The landscapes of northern Turkey, the sun hitting the hills close by the Black Sea, are lovely in Deniz Gamze Erguven’s debut feature, “Mustang.”
The five sisters at the center of this powerful film — nominated for a best foreign language Oscar — are lovely, too, full of spirit and joy as they bid goodbye to their teachers and embark on what they expect will be a leisurely summer vacation.
There is nothing lovely, however, about the story “Mustang” tells: of a culture where women are at once oppressed and sexualized, where strict religious tenets and an entrenched patriarchy combine to keep women in subservient roles.
Making their way home after the final day of school, sisters (from youngest to oldest) Lale (Gunes Sensoy), Nur (Doga Zeynep Doguslu), Ece (Elit Iscan), Selma (Tugba Sunguroglu) and Sonay (Ilayda Akdogan) stop to frolic in the surf, playing a game where they straddle the shoulders of some boys. A neighbor witnesses the sisters as they laugh and splash around and reports them to their family. To the passerby, the girls’ behavior is lewd, illicit.
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When the girls arrive home, they are greeted with fierce admonishments from their grandmother and their uncle (the sisters are orphans). Like the wild horses that give Erguven’s film its title, the sisters rear up and rebel, but the gossip spreads, the punishments become more severe. Before long, the uncle has put bars on all the windows, locked the doors, and forbidden them to leave. The grandmother brings suitors to the house, determined to marry the older girls off as soon as possible.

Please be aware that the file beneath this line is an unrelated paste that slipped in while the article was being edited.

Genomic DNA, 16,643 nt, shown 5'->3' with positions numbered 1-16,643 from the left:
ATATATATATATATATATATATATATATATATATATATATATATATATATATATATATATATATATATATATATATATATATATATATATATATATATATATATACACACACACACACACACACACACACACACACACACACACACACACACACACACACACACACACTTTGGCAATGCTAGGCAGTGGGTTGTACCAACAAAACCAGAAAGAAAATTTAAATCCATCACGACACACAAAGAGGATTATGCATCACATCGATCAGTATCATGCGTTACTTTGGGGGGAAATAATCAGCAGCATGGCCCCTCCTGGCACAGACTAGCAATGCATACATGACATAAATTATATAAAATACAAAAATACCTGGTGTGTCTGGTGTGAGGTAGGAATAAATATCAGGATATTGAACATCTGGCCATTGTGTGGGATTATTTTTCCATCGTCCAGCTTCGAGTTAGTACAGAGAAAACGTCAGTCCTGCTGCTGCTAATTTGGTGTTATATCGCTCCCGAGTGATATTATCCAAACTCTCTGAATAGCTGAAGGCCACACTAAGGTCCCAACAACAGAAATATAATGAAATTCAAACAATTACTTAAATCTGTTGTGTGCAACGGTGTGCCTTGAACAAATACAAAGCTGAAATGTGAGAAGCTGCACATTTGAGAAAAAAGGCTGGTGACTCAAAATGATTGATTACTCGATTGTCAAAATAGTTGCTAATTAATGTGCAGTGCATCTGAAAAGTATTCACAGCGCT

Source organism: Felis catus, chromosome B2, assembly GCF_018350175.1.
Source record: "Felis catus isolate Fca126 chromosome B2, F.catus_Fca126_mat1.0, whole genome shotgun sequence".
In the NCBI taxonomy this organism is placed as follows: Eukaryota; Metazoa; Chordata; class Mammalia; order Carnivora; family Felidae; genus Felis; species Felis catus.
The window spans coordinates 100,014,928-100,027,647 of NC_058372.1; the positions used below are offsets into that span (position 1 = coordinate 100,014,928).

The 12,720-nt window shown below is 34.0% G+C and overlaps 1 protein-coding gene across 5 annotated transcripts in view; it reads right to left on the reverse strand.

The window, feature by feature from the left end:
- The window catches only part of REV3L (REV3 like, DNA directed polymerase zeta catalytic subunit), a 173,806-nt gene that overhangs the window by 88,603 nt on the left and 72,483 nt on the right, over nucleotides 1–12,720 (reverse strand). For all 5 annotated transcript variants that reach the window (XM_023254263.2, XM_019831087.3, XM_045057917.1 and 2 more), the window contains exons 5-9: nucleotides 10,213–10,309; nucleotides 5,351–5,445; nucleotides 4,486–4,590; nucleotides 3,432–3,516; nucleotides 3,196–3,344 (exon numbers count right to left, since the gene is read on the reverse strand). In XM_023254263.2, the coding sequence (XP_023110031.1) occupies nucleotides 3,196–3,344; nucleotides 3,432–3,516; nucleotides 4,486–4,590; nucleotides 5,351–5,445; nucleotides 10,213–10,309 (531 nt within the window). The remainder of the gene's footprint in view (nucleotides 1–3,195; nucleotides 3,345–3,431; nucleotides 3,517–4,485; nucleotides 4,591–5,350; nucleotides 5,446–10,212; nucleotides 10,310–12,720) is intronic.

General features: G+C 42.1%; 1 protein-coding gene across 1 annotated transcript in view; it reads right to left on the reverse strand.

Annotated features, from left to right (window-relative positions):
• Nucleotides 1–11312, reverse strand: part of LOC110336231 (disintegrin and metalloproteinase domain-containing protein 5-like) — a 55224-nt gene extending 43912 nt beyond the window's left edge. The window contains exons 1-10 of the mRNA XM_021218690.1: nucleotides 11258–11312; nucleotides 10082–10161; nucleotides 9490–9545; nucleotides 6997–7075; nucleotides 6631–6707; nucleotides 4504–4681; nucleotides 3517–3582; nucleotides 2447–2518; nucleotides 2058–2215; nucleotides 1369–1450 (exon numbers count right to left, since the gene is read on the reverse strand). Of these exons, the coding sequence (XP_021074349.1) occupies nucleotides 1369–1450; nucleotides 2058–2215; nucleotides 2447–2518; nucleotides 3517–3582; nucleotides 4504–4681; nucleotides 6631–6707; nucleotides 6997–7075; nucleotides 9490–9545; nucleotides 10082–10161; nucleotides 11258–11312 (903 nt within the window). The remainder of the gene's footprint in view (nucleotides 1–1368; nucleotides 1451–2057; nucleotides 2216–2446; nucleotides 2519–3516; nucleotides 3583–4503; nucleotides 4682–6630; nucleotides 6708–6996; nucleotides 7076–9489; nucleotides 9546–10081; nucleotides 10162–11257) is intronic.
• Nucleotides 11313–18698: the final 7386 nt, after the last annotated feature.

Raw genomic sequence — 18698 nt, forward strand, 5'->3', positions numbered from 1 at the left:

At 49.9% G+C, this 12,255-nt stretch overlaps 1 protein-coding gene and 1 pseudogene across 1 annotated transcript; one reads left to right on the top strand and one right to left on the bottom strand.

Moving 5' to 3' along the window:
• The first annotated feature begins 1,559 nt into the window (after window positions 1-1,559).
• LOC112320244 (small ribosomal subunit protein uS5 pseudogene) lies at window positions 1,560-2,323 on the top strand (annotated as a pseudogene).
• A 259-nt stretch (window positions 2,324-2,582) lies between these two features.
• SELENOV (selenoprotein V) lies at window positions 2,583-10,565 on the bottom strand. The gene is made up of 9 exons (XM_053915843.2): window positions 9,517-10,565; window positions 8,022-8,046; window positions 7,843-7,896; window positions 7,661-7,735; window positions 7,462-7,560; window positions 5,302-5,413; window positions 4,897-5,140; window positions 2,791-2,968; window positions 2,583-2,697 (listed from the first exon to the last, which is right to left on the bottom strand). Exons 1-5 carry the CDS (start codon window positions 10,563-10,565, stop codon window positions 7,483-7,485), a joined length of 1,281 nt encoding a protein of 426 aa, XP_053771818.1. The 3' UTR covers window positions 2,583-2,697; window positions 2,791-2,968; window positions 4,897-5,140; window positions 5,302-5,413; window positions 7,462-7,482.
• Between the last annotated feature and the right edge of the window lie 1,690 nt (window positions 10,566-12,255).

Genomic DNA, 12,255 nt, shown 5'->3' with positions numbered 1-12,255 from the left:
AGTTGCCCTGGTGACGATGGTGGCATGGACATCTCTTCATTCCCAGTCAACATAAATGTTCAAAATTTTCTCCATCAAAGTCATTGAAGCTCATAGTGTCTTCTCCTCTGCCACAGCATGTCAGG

“Mustang” has a fairy-tale quality about it, like a Grimms story in which the young heroine (Rapunzel, Little Red Riding Hood) must face witches or wolves, the cruel vagaries of life and threats of death, before she can realize her destiny. But Erguven’s film, beautifully shot and beautifully performed, cuts its storybook tone with starker, more brutal truths. Anger — aimed at a conservative social order and those complicit in maintaining it — courses through this sad, striking tale.
Rated: PG-13 for mature thematic material, sexual content and a rude gesture. Starring: Günes Sensoy, Doga Zeynep Doguslu, Tugba Sunguroglu. Director: Deniz Gamze Ergüven. Running time: 97 minutes. Theater: Flicks.